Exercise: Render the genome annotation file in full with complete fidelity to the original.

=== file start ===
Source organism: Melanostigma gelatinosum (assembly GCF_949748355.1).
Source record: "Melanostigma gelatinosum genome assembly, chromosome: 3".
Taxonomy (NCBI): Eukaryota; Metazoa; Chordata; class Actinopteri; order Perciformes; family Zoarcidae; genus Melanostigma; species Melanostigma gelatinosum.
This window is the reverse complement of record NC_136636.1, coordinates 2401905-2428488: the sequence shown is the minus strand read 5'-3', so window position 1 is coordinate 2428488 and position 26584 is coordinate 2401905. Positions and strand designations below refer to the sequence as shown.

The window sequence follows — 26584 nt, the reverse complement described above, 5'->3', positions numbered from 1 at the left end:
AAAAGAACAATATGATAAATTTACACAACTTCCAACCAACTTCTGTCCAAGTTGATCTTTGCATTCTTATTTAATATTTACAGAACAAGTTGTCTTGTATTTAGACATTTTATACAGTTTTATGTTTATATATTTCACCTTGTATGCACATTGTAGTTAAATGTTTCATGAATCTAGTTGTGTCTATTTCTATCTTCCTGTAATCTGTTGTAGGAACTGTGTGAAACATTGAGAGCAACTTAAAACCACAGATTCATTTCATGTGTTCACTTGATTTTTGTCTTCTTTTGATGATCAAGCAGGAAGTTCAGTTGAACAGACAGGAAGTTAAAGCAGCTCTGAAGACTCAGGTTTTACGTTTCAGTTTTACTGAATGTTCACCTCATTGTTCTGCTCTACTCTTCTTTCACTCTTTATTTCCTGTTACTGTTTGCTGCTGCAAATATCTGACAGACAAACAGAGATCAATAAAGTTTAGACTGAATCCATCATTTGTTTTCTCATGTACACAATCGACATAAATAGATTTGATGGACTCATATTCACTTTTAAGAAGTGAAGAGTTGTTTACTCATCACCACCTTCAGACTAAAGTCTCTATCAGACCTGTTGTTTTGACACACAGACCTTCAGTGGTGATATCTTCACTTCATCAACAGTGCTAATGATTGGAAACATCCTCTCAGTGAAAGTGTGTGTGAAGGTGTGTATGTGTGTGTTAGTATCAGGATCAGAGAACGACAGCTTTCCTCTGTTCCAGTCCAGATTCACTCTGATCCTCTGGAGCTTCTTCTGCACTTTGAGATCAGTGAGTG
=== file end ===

Source organism: Melanostigma gelatinosum (assembly GCF_949748355.1).
Source record: "Melanostigma gelatinosum genome assembly, chromosome: 3".
Taxonomy (NCBI): Eukaryota; Metazoa; Chordata; class Actinopteri; order Perciformes; family Zoarcidae; genus Melanostigma; species Melanostigma gelatinosum.
This window is the reverse complement of record NC_136636.1, coordinates 2401905-2428488: the sequence shown is the minus strand read 5'-3', so window position 1 is coordinate 2428488 and position 26584 is coordinate 2401905. Positions and strand designations below refer to the sequence as shown.

The window sequence follows — 26584 nt, the reverse complement described above, 5'->3', positions numbered from 1 at the left end:
AAAAGAACAATATGATAAATTTACACAACTTCCAACCAACTTCTGTCCAAGTTGATCTTTGCATTCTTATTTAATATTTACAGAACAAGTTGTCTTGTATTTAGACATTTTATACAGTTTTATGTTTATATATTTCACCTTGTATGCACATTGTAGTTAAATGTTTCATGAATCTAGTTGTGTCTATTTCTATCTTCCTGTAATCTGTTGTAGGAACTGTGTGAAACATTGAGAGCAACTTAAAACCACAGATTCATTTCATGTGTTCACTTGATTTTTGTCTTCTTTTGATGATCAAGCAGGAAGTTCAGTTGAACAGACAGGAAGTTAAAGCAGCTCTGAAGACTCAGGTTTTACGTTTCAGTTTTACTGAATGTTCACCTCATTGTTCTGCTCTACTCTTCTTTCACTCTTTATTTCCTGTTACTGTTTGCTGCTGCAAATATCTGACAGACAAACAGAGATCAATAAAGTTTAGACTGAATCCATCATTTGTTTTCTCATGTACACAATCGACATAAATAGATTTGATGGACTCATATTCACTTTTAAGAAGTGAAGAGTTGTTTACTCATCACCACCTTCAGACTAAAGTCTCTATCAGACCTGTTGTTTTGACACACAGACCTTCAGTGGTGATATCTTCACTTCATCAACAGTGCTAATGATTGGAAACATCCTCTCAGTGAAAGTGTGTGTGAAGGTGTGTATGTGTGTGTTAGTATCAGGATCAGAGAACGACAGCTTTCCTCTGTTCCAGTCCAGATTCACTCTGATCCTCTGGAGCTTCTTCTGCACTTTGAGATCAGTGAGTG